Countless architects and designers across the world and throughout history share the same passion and appreciation for Modernist design that we hold at Optima. One of our industry’s greatest delights is exploring how design translates through the lenses of other cultures and countries. Today, we’re exploring the ever-important Modernist movements from South America. 

Modernismo in Brazil

Modernisimo, founded in Brazil, began in the wake of World War I and influenced Modernist movements around the world. A rebellion against European artistic and aesthetic influence, Modernismo brought Brazilian life and thought into the modern era through the celebration of the culture’s rich traditions of folklore, architecture, art and style. 

By the 1930s, after decades of success, Modernisimo splintered into factions of artists, thinkers and creatives, but the movement’s influence on later art, sculpture, literature and architecture remains prominent. Brazilian architects and designers such as Lina Bo Bardi adopted concepts of Modernisimo in their own practices, creating world-renowned structures that are still celebrated and used today. 

Casa Luis Barragán. Credit: washingtonydc on Flickr Creative Commons, CC BY-NC-SA 2.0 Deed

Other Movements

Brazil is not the only South American country with a strong Modernist legacy. In Colombia, Venezuela, Mexico and Argentina, Modernism involved active divergence from Spanish influences and was a form of artistic and political protest. 

Architects such as Luis Barragán in Mexico and Carlos Raúl Villanueva in Venezuela began designing structures that departed from classic European designs to create a modern visual vocabulary celebrating the traditions and legacies of their home countries. These architects became globally renowned for their work and are considered among the founders of Modernism.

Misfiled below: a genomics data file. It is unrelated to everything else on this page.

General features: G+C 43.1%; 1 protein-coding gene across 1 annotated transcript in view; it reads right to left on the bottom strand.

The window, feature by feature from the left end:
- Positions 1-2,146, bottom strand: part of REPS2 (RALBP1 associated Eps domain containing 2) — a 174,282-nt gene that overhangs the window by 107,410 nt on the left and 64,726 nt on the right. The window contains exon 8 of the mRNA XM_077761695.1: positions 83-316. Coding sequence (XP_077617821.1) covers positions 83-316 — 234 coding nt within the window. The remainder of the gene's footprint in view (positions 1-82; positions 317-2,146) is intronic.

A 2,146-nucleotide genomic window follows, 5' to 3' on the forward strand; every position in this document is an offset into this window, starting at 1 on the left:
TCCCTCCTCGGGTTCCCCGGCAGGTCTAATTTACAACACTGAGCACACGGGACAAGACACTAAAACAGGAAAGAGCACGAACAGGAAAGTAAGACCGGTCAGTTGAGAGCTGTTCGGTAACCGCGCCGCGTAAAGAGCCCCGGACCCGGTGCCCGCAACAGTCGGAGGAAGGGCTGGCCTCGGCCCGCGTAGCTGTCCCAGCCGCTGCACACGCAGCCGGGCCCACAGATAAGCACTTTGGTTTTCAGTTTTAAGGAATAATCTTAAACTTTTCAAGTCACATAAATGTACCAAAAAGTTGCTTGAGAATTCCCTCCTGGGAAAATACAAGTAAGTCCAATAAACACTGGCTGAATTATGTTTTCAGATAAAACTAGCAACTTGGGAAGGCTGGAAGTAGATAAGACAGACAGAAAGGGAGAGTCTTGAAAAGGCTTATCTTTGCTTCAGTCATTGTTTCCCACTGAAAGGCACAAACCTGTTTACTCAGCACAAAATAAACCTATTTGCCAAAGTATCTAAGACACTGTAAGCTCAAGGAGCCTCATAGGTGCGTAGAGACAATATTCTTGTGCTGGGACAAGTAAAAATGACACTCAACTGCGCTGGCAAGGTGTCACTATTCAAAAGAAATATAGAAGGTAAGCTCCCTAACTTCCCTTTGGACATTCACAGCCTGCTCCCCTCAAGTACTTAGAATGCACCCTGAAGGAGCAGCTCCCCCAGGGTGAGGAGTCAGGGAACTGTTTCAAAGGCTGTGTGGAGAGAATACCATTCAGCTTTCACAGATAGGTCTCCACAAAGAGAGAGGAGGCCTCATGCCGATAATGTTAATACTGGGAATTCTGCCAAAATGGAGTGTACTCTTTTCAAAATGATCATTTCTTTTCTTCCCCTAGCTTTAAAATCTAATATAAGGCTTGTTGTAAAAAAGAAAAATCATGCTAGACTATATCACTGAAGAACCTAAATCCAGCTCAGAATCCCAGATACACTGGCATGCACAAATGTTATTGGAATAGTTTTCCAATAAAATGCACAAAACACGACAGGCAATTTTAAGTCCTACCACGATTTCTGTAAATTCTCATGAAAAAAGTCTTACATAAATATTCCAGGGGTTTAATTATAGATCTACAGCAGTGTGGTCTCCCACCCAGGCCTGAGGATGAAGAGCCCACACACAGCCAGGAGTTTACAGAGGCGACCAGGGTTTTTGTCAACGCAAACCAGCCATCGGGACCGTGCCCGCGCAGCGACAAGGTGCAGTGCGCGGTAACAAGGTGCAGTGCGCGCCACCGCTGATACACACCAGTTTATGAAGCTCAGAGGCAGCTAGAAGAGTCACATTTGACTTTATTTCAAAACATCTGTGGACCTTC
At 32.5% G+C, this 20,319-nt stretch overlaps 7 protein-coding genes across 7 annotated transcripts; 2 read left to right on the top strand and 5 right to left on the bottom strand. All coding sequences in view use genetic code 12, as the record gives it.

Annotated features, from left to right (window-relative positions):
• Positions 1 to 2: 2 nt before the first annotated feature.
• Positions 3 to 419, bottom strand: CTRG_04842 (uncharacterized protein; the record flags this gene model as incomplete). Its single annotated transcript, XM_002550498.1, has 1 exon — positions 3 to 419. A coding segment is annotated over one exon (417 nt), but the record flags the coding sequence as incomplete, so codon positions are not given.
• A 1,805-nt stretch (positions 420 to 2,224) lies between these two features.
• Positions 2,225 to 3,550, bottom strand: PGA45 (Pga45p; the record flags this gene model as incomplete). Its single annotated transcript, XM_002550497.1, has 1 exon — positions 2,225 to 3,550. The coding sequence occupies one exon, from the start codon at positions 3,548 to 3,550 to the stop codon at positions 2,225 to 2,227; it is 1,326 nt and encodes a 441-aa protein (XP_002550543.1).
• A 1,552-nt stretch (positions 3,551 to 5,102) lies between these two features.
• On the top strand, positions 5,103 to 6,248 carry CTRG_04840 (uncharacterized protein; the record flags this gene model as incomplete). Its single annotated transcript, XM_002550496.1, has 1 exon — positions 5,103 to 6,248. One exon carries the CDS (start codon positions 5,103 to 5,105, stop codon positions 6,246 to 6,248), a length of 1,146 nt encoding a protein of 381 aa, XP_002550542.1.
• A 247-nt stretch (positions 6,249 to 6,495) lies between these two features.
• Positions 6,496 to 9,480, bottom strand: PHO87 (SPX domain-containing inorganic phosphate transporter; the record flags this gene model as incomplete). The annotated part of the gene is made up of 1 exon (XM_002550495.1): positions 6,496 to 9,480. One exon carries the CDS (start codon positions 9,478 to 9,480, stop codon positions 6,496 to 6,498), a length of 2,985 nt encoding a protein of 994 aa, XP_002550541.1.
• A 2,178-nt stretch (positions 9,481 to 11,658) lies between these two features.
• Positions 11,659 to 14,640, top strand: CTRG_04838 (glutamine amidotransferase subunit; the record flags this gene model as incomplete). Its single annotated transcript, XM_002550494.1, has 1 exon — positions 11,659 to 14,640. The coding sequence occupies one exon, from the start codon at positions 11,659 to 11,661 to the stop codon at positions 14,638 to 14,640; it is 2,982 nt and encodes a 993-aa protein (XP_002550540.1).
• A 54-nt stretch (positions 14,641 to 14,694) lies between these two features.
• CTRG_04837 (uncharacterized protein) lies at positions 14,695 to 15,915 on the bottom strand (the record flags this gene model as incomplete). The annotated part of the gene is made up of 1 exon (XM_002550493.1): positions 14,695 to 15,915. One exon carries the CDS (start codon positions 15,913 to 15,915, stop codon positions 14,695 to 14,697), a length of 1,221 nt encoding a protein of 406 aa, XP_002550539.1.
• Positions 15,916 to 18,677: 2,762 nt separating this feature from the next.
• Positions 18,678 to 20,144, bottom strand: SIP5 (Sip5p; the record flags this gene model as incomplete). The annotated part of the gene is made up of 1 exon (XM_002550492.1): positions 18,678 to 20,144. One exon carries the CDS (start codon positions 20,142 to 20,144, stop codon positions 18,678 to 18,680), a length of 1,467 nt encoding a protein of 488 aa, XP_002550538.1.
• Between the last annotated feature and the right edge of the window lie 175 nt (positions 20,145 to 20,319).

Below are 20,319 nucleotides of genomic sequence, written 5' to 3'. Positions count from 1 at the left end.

The Casa Luis Barragán in Mexico City, designed by Barragán, is one of the most internationally transcendent pieces of contemporary architecture in the world. Composed of smooth grey, orange, pink and brown cement façades, the structure served as Barragán’s private residence and studio and took influence from Mexican tradition and vernacular. It is the only individual property in Latin America that is listed as a United Nations Education, Scientific and Cultural Organization World Heritage Site. 

Similarly, Raúl Villanueva’s design for the campus and buildings of the Ciudad Universitaria de Caracas utilized Modernist principles and Venezuelan cultural history combined with urban and architectural planning to construct Venezuela’s center of higher education.

Like all artistic movements, South American Modernism served as inspiration for and reflection of Modernist movements internationally, including Europe and America. Today, the impact of the postwar South American Modernist movements can be found abroad and in the work of many famed architects. 

With Optima’s strong connection to Modernism, we continue to study, admire and garner inspiration from the rich traditions that took root in other cultures and remain relevant and vital today.